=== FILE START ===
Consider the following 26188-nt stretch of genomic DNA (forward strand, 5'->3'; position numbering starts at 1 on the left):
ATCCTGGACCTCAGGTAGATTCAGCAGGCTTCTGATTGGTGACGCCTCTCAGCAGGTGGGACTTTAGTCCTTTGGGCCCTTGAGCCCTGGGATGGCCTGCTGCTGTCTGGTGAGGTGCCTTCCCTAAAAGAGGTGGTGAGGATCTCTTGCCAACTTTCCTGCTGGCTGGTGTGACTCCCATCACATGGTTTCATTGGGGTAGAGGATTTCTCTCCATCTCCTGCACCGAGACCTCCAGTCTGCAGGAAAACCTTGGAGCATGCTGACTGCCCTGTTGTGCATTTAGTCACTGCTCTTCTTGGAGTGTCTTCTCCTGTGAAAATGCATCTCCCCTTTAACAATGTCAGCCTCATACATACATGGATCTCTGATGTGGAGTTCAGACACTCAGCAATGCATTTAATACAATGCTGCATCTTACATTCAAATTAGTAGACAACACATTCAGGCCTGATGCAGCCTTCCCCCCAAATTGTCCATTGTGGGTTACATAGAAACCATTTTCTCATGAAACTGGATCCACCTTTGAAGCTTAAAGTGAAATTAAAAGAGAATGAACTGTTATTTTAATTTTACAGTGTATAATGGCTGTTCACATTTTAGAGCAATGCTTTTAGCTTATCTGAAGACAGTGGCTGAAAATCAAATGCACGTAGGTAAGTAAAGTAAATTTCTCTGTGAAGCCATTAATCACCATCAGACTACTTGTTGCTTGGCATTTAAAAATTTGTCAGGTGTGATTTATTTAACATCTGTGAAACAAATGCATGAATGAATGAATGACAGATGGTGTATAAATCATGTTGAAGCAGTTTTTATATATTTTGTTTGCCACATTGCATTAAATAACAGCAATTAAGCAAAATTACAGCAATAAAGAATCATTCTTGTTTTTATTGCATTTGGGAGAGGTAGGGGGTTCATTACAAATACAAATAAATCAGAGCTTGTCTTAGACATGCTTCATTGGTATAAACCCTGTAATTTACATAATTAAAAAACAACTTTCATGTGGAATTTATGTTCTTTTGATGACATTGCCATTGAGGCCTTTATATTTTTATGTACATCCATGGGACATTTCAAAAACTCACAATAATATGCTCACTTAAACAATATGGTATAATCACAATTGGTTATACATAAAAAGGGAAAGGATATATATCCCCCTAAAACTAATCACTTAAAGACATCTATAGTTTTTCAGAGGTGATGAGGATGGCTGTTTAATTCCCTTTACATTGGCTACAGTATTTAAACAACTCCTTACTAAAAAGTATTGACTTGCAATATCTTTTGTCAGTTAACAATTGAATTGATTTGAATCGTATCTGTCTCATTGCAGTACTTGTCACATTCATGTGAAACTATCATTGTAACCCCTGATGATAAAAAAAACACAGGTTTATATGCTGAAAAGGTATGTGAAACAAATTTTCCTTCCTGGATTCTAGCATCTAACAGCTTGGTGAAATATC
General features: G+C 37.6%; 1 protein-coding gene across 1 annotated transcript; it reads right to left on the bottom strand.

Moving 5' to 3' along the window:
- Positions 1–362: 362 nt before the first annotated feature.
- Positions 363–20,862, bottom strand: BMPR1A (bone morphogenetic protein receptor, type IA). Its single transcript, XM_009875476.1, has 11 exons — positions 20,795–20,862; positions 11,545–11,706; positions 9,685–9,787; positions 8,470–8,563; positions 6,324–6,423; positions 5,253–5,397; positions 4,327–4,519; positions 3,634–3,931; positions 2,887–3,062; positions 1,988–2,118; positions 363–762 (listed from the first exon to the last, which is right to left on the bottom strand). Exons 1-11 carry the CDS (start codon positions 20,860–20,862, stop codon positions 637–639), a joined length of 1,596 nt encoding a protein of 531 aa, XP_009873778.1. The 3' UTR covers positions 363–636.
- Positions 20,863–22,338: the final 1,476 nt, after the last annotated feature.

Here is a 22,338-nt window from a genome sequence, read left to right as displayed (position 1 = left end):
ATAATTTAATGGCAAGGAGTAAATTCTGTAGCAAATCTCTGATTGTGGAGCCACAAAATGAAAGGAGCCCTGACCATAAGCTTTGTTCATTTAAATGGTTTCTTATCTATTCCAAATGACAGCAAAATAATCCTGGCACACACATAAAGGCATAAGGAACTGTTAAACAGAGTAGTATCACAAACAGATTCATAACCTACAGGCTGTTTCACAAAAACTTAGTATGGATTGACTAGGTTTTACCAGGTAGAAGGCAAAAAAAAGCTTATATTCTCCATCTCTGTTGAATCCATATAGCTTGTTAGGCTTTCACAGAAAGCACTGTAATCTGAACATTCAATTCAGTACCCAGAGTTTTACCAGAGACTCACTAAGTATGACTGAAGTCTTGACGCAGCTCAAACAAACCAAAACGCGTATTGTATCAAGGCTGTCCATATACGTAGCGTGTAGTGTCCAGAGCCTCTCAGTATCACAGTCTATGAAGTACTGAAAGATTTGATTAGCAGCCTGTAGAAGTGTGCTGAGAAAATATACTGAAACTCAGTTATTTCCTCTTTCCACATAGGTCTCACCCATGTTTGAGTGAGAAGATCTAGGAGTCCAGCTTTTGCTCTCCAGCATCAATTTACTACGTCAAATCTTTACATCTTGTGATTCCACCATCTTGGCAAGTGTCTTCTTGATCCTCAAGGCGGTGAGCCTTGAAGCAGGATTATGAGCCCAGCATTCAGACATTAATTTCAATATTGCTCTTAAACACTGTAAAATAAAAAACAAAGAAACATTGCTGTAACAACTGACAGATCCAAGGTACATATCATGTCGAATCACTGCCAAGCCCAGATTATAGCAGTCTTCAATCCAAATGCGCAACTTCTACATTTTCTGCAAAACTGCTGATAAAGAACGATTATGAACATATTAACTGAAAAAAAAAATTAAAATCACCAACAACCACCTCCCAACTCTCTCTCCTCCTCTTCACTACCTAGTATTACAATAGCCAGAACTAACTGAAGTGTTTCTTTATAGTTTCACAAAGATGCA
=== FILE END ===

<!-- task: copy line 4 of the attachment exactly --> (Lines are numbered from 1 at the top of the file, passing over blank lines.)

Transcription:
Moving 5' to 3' along the window: